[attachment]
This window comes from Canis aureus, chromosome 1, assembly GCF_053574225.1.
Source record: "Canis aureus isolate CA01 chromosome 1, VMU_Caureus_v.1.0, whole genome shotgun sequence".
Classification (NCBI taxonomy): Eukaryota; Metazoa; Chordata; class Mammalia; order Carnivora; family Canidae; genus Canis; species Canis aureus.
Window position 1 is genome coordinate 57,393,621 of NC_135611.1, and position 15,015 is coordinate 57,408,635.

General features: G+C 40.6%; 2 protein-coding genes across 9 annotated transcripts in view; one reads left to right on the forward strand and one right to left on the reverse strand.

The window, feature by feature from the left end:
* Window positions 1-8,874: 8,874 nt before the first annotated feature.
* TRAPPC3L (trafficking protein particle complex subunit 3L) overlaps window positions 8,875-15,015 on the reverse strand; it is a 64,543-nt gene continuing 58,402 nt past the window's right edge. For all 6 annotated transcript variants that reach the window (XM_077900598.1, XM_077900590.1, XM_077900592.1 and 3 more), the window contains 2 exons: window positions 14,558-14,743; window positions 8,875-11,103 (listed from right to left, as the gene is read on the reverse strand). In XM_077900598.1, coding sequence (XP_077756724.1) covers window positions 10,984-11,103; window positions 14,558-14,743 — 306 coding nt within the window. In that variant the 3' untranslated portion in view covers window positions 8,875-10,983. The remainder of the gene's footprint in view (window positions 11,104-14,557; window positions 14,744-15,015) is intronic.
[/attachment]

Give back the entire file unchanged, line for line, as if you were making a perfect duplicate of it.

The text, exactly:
This window comes from Canis aureus, chromosome 1, assembly GCF_053574225.1.
Source record: "Canis aureus isolate CA01 chromosome 1, VMU_Caureus_v.1.0, whole genome shotgun sequence".
Classification (NCBI taxonomy): Eukaryota; Metazoa; Chordata; class Mammalia; order Carnivora; family Canidae; genus Canis; species Canis aureus.
Window position 1 is genome coordinate 57,393,621 of NC_135611.1, and position 15,015 is coordinate 57,408,635.

General features: G+C 40.6%; 2 protein-coding genes across 9 annotated transcripts in view; one reads left to right on the forward strand and one right to left on the reverse strand.

The window, feature by feature from the left end:
* Window positions 1-8,874: 8,874 nt before the first annotated feature.
* TRAPPC3L (trafficking protein particle complex subunit 3L) overlaps window positions 8,875-15,015 on the reverse strand; it is a 64,543-nt gene continuing 58,402 nt past the window's right edge. For all 6 annotated transcript variants that reach the window (XM_077900598.1, XM_077900590.1, XM_077900592.1 and 3 more), the window contains 2 exons: window positions 14,558-14,743; window positions 8,875-11,103 (listed from right to left, as the gene is read on the reverse strand). In XM_077900598.1, coding sequence (XP_077756724.1) covers window positions 10,984-11,103; window positions 14,558-14,743 — 306 coding nt within the window. In that variant the 3' untranslated portion in view covers window positions 8,875-10,983. The remainder of the gene's footprint in view (window positions 11,104-14,557; window positions 14,744-15,015) is intronic.